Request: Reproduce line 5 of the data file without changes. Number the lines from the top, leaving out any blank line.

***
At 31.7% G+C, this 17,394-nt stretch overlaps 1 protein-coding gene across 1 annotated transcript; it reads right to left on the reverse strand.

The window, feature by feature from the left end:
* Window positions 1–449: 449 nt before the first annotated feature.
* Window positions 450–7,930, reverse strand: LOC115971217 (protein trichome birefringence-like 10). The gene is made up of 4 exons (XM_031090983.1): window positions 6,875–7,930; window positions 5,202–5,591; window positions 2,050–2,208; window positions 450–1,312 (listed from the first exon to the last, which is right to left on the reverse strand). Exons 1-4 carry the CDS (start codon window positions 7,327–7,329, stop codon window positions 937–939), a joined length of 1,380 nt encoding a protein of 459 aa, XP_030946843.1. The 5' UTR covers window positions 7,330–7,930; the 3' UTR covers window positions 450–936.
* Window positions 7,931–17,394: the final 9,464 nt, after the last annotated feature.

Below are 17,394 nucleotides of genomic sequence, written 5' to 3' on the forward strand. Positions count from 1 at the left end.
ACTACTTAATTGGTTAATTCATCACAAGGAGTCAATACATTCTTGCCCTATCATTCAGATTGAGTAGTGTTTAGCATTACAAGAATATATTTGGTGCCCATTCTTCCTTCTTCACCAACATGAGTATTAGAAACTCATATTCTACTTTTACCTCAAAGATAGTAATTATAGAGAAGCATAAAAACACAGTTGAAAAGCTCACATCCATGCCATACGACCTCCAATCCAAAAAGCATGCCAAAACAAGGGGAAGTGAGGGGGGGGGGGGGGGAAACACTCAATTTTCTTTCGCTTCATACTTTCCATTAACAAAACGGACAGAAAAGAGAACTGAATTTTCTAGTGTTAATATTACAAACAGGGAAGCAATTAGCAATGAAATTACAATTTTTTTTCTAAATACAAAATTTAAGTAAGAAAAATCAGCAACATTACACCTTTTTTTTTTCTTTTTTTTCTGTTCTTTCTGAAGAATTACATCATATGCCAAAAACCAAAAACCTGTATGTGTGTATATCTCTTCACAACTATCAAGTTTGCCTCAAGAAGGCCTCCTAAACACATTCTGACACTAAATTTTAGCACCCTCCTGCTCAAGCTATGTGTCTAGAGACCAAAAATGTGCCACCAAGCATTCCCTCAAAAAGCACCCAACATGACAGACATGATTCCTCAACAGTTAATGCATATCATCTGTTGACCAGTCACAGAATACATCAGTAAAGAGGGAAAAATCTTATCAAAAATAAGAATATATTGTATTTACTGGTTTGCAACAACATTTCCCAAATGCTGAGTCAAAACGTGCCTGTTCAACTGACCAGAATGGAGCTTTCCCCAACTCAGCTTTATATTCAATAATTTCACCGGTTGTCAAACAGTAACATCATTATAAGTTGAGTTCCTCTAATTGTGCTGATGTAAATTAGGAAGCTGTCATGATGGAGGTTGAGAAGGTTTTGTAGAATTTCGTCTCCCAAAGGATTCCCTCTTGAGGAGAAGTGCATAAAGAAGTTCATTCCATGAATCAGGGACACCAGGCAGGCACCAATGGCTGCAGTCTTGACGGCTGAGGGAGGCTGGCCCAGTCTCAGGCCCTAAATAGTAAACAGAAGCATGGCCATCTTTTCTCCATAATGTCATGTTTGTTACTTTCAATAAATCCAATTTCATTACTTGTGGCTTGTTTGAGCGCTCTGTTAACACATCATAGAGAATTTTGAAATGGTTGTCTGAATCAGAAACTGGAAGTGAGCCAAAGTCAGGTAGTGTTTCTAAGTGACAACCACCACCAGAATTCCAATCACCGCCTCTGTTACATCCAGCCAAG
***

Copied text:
* Window positions 7,931–17,394: the final 9,464 nt, after the last annotated feature.